China Says 'Mission Accomplished' On Stopping Copyright Infringement
from the wonder-how-that-works dept
With the US putting continued pressure on China about “stopping piracy,” the government has been making noises lately about cracking down on infringement. Now, the Chinese Vice Minister of Commerce has declared the crackdown a success:
Marking the end of a nine-month campaign against intellectual property rights (IPR) infringement with cases worth 3.43 billion yuan ($530 million), Vice Minister of Commerce Jiang Zengwei said the situation had taken a turn for the better.
“You could say that there still exists some problems with China’s IPR, but I don’t endorse the idea that it is extremely serious,” Jiang told reporters at a press conference.
Jiang said police had shutdown 12,854 illegal plants making pirated and counterfeit goods and arrested 9,031 suspects since the crackdown began in late October.
Of course, this is unlikely to actually slow down much infringement in the country, nor is it likely to make the US happy. They won’t be happy until China is using intellectual property laws as a justification to block American competition… and then, suddenly, the US government won’t be happy for a totally different reason — never taking a break to realize that it was its own fault for pressuring the Chinese government to use these laws for its own purposes, rather than the way that some American companies want them to be used.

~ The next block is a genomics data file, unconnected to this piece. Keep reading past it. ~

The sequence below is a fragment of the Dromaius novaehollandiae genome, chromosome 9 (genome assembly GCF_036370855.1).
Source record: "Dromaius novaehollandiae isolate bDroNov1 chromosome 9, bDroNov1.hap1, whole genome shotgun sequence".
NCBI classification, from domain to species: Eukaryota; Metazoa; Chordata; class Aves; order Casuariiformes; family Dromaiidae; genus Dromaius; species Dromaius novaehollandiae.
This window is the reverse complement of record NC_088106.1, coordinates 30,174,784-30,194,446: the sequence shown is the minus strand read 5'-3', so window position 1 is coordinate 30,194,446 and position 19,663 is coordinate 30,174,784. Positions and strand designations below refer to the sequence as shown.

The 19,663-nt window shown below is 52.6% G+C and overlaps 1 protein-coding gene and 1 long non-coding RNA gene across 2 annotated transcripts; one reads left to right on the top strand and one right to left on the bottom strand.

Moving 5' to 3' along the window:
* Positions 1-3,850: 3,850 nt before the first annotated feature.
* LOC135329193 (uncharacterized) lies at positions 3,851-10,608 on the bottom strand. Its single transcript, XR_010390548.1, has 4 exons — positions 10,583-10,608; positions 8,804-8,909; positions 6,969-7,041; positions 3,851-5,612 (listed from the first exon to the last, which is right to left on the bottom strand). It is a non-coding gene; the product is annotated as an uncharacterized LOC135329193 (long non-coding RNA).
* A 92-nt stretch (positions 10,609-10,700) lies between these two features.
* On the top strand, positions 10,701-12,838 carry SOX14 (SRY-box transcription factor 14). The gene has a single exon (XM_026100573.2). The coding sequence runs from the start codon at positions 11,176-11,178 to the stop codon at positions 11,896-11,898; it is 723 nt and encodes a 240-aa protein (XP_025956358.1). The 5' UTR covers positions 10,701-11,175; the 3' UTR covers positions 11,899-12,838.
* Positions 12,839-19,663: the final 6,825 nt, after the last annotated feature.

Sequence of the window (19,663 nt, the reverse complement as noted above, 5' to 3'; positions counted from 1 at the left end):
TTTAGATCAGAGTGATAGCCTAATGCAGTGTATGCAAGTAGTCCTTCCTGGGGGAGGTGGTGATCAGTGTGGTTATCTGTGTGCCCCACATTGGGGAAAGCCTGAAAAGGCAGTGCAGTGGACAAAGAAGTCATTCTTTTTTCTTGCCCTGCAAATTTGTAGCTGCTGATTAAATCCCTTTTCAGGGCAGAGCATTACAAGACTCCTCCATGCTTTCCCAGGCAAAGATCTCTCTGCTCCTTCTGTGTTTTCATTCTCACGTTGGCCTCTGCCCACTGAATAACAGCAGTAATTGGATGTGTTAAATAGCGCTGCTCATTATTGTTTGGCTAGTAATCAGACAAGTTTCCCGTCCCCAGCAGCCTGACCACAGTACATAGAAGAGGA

Comments on “China Says 'Mission Accomplished' On Stopping Copyright Infringement”
Too bad the USA doesn't do it too.
I’ve often thought that eventually the media companies would realise that their war was pointless and expensive and that after a particularly visible campaign, would announce “mission accomplished!” and end the nonsense. They could save face and when presented with evidence of continued piracy reply that things would have been SO MUCH WORSE without their efforts that they consider the problem solved. Then they would turn their balony figures around and announce that piracy had decreased much more than it really had. But it looks like China figured this out first.
“…police had shutdown 12,854 illegal plants making pirated and counterfeit goods…”
“and arrested 9,031 suspects”
Uh…they have more Plants than suspects? Weird…
As my pappy always use to say
They won’t be happy until China is using intellectual property laws as a justification to block American competition.
Be careful what you wish for because you might get it. Ok, my pappy didn’t ever say that, but maybe some will get the reference?
Yaya for criminal organisations. They have this crazy moonfolk hierarchy and everything!
1 download != lost sale
The numbers are of course invented – as always….
(and not with enough care – by the look of it!)
The funny part of it all?
US says China’s Baidu is notorious pirated goods market
ICE didn’t seize Baidu.com.
Microsoft is parterning with a known piracy supporter.
Using Baidu MP3 Search.
For all that rhetoric about how IP is important when it comes down to it one thing China have shown the world is that if you have the guns nobody will mess with you, to achieve that you need to ignore all IP and build your market first and have the population number to do it.
ICE will never ever seize any Chinese assets in US soil because the Chinese would seize all American assets in their soil.